The legislation passed the state's lower chamber by an overwhelming 113-37 margin.
Under the bill, abortion providers would be required to give patients information about alternatives to ending a pregnancy and locations where a patient could receive an ultrasound.
The bill would also make it a crime to coerce someone into having an abortion and require abortion providers to contact a prosecuting attorney before performing an abortion on a patient under the age of 18.
During the debate, Rep. Jeanie Riddle, R-Mokane, recounted the story of a childhood friend who was raped by the girl's biological father. The friend was impregnated more than once, Riddle said, and then taken to have the pregnancy aborted.
"She thought when she got there, 'Finally, someone will see what's happening to me, and this will stop,'" Riddle said. "What her father coerced her into saying, manipulated her into saying, was that she had been to a party and a boy had gotten her pregnant.
"They believed her because she was fearful of her father. The abuser, the rapist, gave her an abortion and sent her back home so he could continue the abuse. And that's something that happens. "
Rep. Stacey Newman, D-St. Louis, talked about her experience as a victim of date rape and what the proposal would have meant in her circumstances.
"If this bill became law, I would have been deemed incompetent by the state to make my own reproductive health choices had I become pregnant," Newman said.
"I find that greatly insulting. It's clear this is a political statement, with this bill being heard today on the floor."
The bill passed by the House combined two pieces of legislation, one sponsored by Rep. Bryan Pratt, R-Jackson County, and the other by Rep. Cynthia Davis, R-O'Fallon.
Davis described the provision requiring doctors to contact a prosecuting attorney and to keep a tissue sample for DNA testing as an "enhancement" over similar legislation introduced during the last two legislative sessions.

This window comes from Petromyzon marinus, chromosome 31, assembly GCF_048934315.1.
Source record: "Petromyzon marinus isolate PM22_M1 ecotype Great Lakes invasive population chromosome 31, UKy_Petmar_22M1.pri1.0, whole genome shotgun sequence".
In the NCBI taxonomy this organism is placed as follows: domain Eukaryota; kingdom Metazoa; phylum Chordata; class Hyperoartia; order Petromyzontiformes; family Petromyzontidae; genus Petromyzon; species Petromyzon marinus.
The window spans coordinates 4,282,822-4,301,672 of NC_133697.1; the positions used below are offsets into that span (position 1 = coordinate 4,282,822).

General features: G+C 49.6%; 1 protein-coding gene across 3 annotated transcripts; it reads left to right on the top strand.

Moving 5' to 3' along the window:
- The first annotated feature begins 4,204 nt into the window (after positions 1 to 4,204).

The DNA samples would provide "air-tight" evidence, Davis said, for the prosecution of cases where children are victims of rape.
Rep. Jill Schupp, R-St. Louis County, however, questioned having the provision apply to women from ages 14 to 18.
"Just because a young girl has sex with a young man does not mean he or she is a criminal," Schupp said.
The 113 yea votes included 30 Democrats; 36 Democrats and one Republican, Rep. Maynard Wallace, R-Thornfield, voted against the bill.
Columbia-area Democrats Chris Kelly and Mary Still both voted against the bill.
Still said she saw the legislation as an attempt to "intimidate and bully women."
"He might as well say, 'let's hang these women up by their heels for an hour before this procedure begins,'" Still said, referring to Pratt.
Earlier, Pratt said that "if you vote against this bill, you are protecting rapists."
During his comments, Kelly questioned the rhetoric and tone of the debate, as well as the constitutionality of the legislation.
"I'm ashamed of the body today," he said.
Davis said the bill would result in new dignity and respect for women.
"I believe this bill goes a long way to finding real answers, real solutions," she said. "Missouri women deserve better."